“At the University of Baguio (UB), it was initially reported that 23 people, mostly students, were killed when the supporting structure of the commerce building gave way. Nearby the FRB Building also crumbled to the ground. The FRB building and UB are both owned by Fernando Bautista, Sr. and his family. The Philippine Military Academy at Fort Del Pilar was also one of the worst hit portions in the city. The parade ground mushroomed into a tent city where cadets pitched tents after their barracks was destroyed. There were many other buildings and familiar landmarks of Baguio which were damaged and classified as hazards. These included the Skyworld Condominium and Commercial Center along Session Road, The Royal Inn at Magsaysay Avenue, and the controversial Baguio Hilltop Hotel which was constructed on a hill behind the Baguio Public Market. Because of the extensive devastation, Baguio City was described to be a virtual "war zone." Also, it was running low on water, fuel, food, and other miscellaneous basic necessities to include much-needed medicines for the injured and sick people.” ~~
Relief After the 1990 Luzon Earthquake
Steven Erlanger wrote in the New York Times, “Roads to Baguio, a mountain resort 110 miles north of Manila, were still impassable from landslides, making it difficult for equipment and supplies to get to the town. The airport, its runway buckled, is also shut to everything but helicopters. Hundreds of people remain trapped in the rubble, but without heavy cranes, which cannot be taken in by helicopter, rescue workers can do little except listen for the cries of those still able to cry in the enormous piles of twisted concrete and steel. At a Baguio hotel, the Hyatt Terraces, much of which collapsed, Clarita Gonzales used a megaphone to call to her daughter, 5 years old. ''Baby, Baby Michelle darling, Mama's here!'' she shouted, over and over. A hotel spokesman said 80 people were still missing, including 30 guests, 25 employees and perhaps 25 others who had been in the casino. [Source: Steven Erlanger, New York Times, July 19, 1990 ^^]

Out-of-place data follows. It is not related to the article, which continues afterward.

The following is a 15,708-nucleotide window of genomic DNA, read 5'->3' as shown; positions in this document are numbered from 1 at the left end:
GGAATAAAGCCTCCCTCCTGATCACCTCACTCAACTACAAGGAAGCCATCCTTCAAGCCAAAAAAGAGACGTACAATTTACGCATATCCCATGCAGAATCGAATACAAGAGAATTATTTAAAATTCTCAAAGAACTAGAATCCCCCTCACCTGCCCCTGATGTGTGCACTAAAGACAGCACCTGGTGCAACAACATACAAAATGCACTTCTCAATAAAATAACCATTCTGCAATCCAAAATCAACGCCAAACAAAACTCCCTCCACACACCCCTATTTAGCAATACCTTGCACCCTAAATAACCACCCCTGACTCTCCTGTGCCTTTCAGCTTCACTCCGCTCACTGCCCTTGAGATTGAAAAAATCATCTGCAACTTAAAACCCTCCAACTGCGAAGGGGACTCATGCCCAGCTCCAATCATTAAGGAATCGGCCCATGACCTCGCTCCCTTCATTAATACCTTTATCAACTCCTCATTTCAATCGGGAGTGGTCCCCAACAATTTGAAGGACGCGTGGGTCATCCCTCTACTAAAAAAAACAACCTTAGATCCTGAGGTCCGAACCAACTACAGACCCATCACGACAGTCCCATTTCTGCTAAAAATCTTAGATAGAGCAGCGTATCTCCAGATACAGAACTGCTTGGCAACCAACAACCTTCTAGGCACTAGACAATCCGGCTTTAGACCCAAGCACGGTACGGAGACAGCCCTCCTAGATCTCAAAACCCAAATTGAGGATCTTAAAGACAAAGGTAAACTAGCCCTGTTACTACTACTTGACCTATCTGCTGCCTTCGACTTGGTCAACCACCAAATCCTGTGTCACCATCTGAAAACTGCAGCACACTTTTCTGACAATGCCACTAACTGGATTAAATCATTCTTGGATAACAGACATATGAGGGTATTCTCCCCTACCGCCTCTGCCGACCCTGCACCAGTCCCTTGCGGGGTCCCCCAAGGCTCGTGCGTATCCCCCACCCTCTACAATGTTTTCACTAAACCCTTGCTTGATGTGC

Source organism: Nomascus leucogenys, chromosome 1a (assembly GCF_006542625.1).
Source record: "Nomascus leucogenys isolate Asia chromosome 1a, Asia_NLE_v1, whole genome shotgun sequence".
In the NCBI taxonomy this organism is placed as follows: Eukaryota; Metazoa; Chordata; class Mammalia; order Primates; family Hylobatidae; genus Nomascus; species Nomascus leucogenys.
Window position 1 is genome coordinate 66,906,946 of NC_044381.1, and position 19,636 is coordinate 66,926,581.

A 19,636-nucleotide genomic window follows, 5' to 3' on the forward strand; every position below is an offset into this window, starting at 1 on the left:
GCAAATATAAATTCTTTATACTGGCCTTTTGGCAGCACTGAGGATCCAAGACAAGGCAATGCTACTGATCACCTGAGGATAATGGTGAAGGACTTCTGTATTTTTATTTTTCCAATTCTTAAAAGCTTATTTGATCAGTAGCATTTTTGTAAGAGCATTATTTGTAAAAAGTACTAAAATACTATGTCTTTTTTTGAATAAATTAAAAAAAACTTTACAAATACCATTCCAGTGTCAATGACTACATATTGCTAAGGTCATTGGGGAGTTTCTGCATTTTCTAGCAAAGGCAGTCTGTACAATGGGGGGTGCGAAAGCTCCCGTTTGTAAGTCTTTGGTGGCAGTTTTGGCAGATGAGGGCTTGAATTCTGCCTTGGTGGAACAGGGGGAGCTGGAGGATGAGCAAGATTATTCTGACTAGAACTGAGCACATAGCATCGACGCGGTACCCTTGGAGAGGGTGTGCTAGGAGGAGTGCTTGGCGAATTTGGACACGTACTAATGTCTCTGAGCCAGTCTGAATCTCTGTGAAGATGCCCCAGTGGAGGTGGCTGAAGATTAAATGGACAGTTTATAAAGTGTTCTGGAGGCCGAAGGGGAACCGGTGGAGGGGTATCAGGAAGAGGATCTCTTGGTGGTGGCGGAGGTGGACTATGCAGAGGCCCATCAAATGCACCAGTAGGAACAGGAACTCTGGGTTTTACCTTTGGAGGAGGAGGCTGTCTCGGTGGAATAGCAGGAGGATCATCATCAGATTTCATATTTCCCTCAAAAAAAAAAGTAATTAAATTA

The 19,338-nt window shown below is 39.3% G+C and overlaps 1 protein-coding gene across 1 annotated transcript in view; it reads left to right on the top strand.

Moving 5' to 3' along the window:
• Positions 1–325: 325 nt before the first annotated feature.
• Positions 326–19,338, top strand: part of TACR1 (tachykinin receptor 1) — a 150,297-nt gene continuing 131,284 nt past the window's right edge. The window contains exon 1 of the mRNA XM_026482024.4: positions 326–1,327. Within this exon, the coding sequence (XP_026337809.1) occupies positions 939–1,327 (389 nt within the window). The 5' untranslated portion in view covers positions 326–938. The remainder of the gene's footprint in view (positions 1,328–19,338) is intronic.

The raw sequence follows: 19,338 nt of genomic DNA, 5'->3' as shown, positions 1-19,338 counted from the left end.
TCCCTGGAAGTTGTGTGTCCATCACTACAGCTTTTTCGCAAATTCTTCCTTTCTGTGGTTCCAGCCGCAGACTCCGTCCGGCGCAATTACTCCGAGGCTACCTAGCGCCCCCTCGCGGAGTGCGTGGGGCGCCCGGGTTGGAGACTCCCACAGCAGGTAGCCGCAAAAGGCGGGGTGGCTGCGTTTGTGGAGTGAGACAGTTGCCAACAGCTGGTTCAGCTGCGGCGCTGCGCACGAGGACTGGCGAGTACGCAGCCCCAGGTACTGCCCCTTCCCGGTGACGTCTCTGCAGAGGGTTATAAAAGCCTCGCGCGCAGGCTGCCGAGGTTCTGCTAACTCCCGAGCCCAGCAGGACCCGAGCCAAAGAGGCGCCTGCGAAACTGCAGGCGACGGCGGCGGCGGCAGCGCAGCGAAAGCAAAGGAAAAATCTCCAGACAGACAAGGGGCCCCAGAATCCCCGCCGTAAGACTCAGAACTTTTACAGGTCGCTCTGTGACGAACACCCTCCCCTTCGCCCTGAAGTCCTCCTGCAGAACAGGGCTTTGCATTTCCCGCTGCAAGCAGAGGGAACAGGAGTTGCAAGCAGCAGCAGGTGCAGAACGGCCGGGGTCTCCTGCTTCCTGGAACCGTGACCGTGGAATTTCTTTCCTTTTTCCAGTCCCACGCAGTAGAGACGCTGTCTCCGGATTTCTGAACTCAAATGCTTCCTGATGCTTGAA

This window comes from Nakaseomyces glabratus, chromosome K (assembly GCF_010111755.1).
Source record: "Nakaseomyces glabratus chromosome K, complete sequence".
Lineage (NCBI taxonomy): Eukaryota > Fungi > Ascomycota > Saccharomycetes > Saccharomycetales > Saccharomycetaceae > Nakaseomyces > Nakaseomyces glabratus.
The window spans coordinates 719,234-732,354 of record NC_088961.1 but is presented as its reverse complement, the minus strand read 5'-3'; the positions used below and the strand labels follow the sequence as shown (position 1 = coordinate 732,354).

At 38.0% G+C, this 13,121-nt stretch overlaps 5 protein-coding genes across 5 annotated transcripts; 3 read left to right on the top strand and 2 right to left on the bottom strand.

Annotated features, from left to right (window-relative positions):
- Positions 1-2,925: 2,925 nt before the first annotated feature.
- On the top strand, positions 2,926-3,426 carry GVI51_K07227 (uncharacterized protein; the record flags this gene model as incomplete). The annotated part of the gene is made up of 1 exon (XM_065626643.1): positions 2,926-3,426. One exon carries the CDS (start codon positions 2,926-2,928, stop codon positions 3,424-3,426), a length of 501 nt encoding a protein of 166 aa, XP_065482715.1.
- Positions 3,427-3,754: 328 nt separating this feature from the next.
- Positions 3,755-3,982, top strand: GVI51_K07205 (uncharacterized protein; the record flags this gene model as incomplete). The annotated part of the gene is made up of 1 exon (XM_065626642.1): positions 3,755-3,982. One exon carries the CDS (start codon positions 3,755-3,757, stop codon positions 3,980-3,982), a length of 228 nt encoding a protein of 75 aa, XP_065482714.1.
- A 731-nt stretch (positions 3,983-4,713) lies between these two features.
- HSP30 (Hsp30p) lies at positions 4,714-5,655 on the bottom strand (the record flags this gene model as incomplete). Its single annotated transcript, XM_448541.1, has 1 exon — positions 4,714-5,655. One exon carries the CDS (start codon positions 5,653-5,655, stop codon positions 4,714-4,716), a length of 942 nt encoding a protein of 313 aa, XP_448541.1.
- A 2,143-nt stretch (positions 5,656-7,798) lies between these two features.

“President Corazon C. Aquino flew to Baguio today and asked students there, who make up at least a quarter of the population of 120,000, to try to return to their homes. People were leaving the city on foot while others waited at the airport to try to get rides on relief helicopters. The American Embassy in Manila said a 14-member military search and rescue team arrived today and would go by helicopter to Baguio. Rescue workers said one of their biggest difficulties was the lack of sensitive microphones and infrared scanners that can help identify those still alive. The Americans had brought in a tactical field hospital with 54 beds and an operating room and set it up nearby, but no one else was found alive.” ^^
According to the Baguio Midland Courier: “ Rescue crews and relief supplies began to trickle into Baguio as hope faded for hundreds of people believed trapped under collapsed buildings as a result of Monday's earthquake. Thousands of residents of the city huddled in tattered tents and makeshift shelters in parks and streets. Drenched by daily rains, many complained that they had no food, water or medicine. Doctors working under umbrellas and sheets of plastic had treated nearly 800 of the injured. The city's three hospitals were all damaged and without power. Aftershocks continued throughout the day. Without electric power, rescue work at the Hyatt Terraces and Nevada hotels stopped as daylight faded. Almost no rescue operations were evident at the 20 other hotels and at schools, office buildings and factories. [Source: cityofpines.com, Baguio Midland Courier, July 22 & 29 and August 5, 1990 ~~]
“The three main access roads to Baguio were blocked by landslides that hundreds of motorists were stuck along the highways. The roads were totally impassable to vehicular traffic. People desiring to leave the city had no other alternative but to hike down Kennon Road, Marcos Highway, or Naguilian Road. Different portions of Kennon Road were blocked by landslides. This condition also made the delivery of critically needed aid to the city impossible. Loakan airport had to be temporarily closed to commercial flights to allow food, supplies, equipment, and rescue personnel to be transported by air using military and some privately-owned aircraft. ~~
Earthquake in Bohol and Cebu Kills 222 in 2013